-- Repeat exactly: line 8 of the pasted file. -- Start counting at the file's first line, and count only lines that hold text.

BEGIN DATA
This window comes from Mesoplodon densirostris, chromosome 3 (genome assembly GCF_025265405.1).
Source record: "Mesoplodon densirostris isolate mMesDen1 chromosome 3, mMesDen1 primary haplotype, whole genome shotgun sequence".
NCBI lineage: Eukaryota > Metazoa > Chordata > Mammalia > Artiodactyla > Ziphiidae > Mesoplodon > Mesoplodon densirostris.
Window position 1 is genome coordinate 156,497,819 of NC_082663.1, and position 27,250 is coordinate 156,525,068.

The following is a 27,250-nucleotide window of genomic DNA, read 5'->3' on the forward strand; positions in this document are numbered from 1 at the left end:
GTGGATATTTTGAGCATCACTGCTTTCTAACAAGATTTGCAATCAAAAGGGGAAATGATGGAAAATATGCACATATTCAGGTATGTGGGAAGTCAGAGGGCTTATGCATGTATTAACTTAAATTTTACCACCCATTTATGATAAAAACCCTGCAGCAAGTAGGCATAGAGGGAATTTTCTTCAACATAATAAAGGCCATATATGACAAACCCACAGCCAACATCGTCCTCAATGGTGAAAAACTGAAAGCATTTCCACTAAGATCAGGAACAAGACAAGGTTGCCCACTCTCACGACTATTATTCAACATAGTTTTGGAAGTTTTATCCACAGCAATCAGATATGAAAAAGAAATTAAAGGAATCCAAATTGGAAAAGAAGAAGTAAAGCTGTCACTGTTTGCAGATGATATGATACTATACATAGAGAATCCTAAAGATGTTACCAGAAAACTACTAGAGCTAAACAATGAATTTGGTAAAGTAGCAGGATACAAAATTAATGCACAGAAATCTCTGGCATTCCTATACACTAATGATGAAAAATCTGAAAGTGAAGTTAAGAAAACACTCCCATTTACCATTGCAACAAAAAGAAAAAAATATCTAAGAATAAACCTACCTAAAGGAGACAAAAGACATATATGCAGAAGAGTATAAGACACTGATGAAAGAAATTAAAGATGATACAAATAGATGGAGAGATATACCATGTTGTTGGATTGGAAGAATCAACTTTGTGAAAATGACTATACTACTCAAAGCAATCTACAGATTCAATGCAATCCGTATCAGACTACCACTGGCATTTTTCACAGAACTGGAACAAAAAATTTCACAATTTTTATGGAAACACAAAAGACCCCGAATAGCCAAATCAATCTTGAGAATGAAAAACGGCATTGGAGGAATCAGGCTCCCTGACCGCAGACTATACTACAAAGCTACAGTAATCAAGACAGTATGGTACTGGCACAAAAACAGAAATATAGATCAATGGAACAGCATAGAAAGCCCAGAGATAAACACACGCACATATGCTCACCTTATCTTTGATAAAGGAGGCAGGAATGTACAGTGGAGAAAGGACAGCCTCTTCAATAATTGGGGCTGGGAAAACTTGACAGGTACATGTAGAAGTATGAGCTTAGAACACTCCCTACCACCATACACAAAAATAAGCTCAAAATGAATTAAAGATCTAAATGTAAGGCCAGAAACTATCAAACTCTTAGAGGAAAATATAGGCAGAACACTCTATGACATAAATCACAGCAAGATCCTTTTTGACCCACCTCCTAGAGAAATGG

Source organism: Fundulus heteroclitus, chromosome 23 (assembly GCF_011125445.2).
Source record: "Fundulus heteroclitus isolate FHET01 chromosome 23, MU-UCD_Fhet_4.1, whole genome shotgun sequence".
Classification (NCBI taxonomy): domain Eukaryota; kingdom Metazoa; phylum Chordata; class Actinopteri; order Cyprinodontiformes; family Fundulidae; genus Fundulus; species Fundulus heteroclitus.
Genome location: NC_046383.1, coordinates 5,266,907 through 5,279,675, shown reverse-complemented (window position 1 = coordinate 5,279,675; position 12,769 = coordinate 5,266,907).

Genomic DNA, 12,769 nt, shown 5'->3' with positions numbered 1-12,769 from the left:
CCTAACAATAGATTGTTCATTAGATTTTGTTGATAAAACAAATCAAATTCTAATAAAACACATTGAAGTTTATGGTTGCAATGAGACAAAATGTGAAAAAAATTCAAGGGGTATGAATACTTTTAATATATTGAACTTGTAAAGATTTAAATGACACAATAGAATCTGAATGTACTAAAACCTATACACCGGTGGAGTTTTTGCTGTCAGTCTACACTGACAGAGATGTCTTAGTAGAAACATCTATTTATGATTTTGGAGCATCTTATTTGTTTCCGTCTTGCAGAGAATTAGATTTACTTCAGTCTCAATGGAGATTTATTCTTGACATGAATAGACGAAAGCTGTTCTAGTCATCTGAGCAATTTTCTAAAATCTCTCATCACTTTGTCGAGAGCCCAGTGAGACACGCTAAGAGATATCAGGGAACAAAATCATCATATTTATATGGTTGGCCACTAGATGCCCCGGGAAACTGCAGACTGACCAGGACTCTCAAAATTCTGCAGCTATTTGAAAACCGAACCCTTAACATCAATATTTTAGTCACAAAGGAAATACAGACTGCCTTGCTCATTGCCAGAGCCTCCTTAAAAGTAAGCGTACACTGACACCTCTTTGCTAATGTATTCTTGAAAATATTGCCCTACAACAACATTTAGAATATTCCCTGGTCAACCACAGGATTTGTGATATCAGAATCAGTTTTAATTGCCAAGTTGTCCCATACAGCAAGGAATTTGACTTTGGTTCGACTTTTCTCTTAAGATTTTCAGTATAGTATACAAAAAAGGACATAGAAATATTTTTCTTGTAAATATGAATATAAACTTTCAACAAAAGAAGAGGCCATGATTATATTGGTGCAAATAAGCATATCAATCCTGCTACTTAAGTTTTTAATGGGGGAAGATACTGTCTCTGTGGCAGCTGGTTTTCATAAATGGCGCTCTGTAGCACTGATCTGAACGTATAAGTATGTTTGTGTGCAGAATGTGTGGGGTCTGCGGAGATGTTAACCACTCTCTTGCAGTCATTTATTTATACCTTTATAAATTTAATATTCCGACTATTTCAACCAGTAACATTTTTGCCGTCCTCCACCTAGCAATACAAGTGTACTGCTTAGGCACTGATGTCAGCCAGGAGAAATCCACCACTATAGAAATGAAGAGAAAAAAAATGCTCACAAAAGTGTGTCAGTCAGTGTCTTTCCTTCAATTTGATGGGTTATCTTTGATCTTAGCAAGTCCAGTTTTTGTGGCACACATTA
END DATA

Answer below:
Source record: "Fundulus heteroclitus isolate FHET01 chromosome 23, MU-UCD_Fhet_4.1, whole genome shotgun sequence".